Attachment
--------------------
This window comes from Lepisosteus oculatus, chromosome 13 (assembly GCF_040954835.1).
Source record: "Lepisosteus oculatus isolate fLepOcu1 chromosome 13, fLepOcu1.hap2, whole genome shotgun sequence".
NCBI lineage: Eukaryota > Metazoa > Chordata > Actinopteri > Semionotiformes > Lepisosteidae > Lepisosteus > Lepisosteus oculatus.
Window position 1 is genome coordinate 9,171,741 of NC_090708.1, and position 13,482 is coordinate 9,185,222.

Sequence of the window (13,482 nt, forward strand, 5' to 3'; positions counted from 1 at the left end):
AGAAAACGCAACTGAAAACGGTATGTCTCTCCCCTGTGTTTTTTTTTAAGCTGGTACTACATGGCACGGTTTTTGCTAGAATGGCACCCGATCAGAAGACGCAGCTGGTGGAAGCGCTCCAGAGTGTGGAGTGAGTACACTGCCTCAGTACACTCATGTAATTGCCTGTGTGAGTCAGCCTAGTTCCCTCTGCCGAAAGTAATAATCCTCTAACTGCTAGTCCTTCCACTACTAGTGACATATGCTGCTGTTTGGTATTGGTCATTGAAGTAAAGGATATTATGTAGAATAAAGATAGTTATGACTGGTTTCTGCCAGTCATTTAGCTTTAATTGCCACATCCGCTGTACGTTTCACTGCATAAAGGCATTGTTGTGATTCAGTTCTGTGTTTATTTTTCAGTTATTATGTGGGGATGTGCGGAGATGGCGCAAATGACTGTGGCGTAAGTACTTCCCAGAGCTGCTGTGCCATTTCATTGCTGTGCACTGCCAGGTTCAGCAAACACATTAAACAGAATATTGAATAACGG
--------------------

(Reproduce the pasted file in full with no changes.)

This window comes from Lepisosteus oculatus, chromosome 13 (assembly GCF_040954835.1).
Source record: "Lepisosteus oculatus isolate fLepOcu1 chromosome 13, fLepOcu1.hap2, whole genome shotgun sequence".
NCBI lineage: Eukaryota > Metazoa > Chordata > Actinopteri > Semionotiformes > Lepisosteidae > Lepisosteus > Lepisosteus oculatus.
Window position 1 is genome coordinate 9,171,741 of NC_090708.1, and position 13,482 is coordinate 9,185,222.

Sequence of the window (13,482 nt, forward strand, 5' to 3'; positions counted from 1 at the left end):
AGAAAACGCAACTGAAAACGGTATGTCTCTCCCCTGTGTTTTTTTTTAAGCTGGTACTACATGGCACGGTTTTTGCTAGAATGGCACCCGATCAGAAGACGCAGCTGGTGGAAGCGCTCCAGAGTGTGGAGTGAGTACACTGCCTCAGTACACTCATGTAATTGCCTGTGTGAGTCAGCCTAGTTCCCTCTGCCGAAAGTAATAATCCTCTAACTGCTAGTCCTTCCACTACTAGTGACATATGCTGCTGTTTGGTATTGGTCATTGAAGTAAAGGATATTATGTAGAATAAAGATAGTTATGACTGGTTTCTGCCAGTCATTTAGCTTTAATTGCCACATCCGCTGTACGTTTCACTGCATAAAGGCATTGTTGTGATTCAGTTCTGTGTTTATTTTTCAGTTATTATGTGGGGATGTGCGGAGATGGCGCAAATGACTGTGGCGTAAGTACTTCCCAGAGCTGCTGTGCCATTTCATTGCTGTGCACTGCCAGGTTCAGCAAACACATTAAACAGAATATTGAATAACGG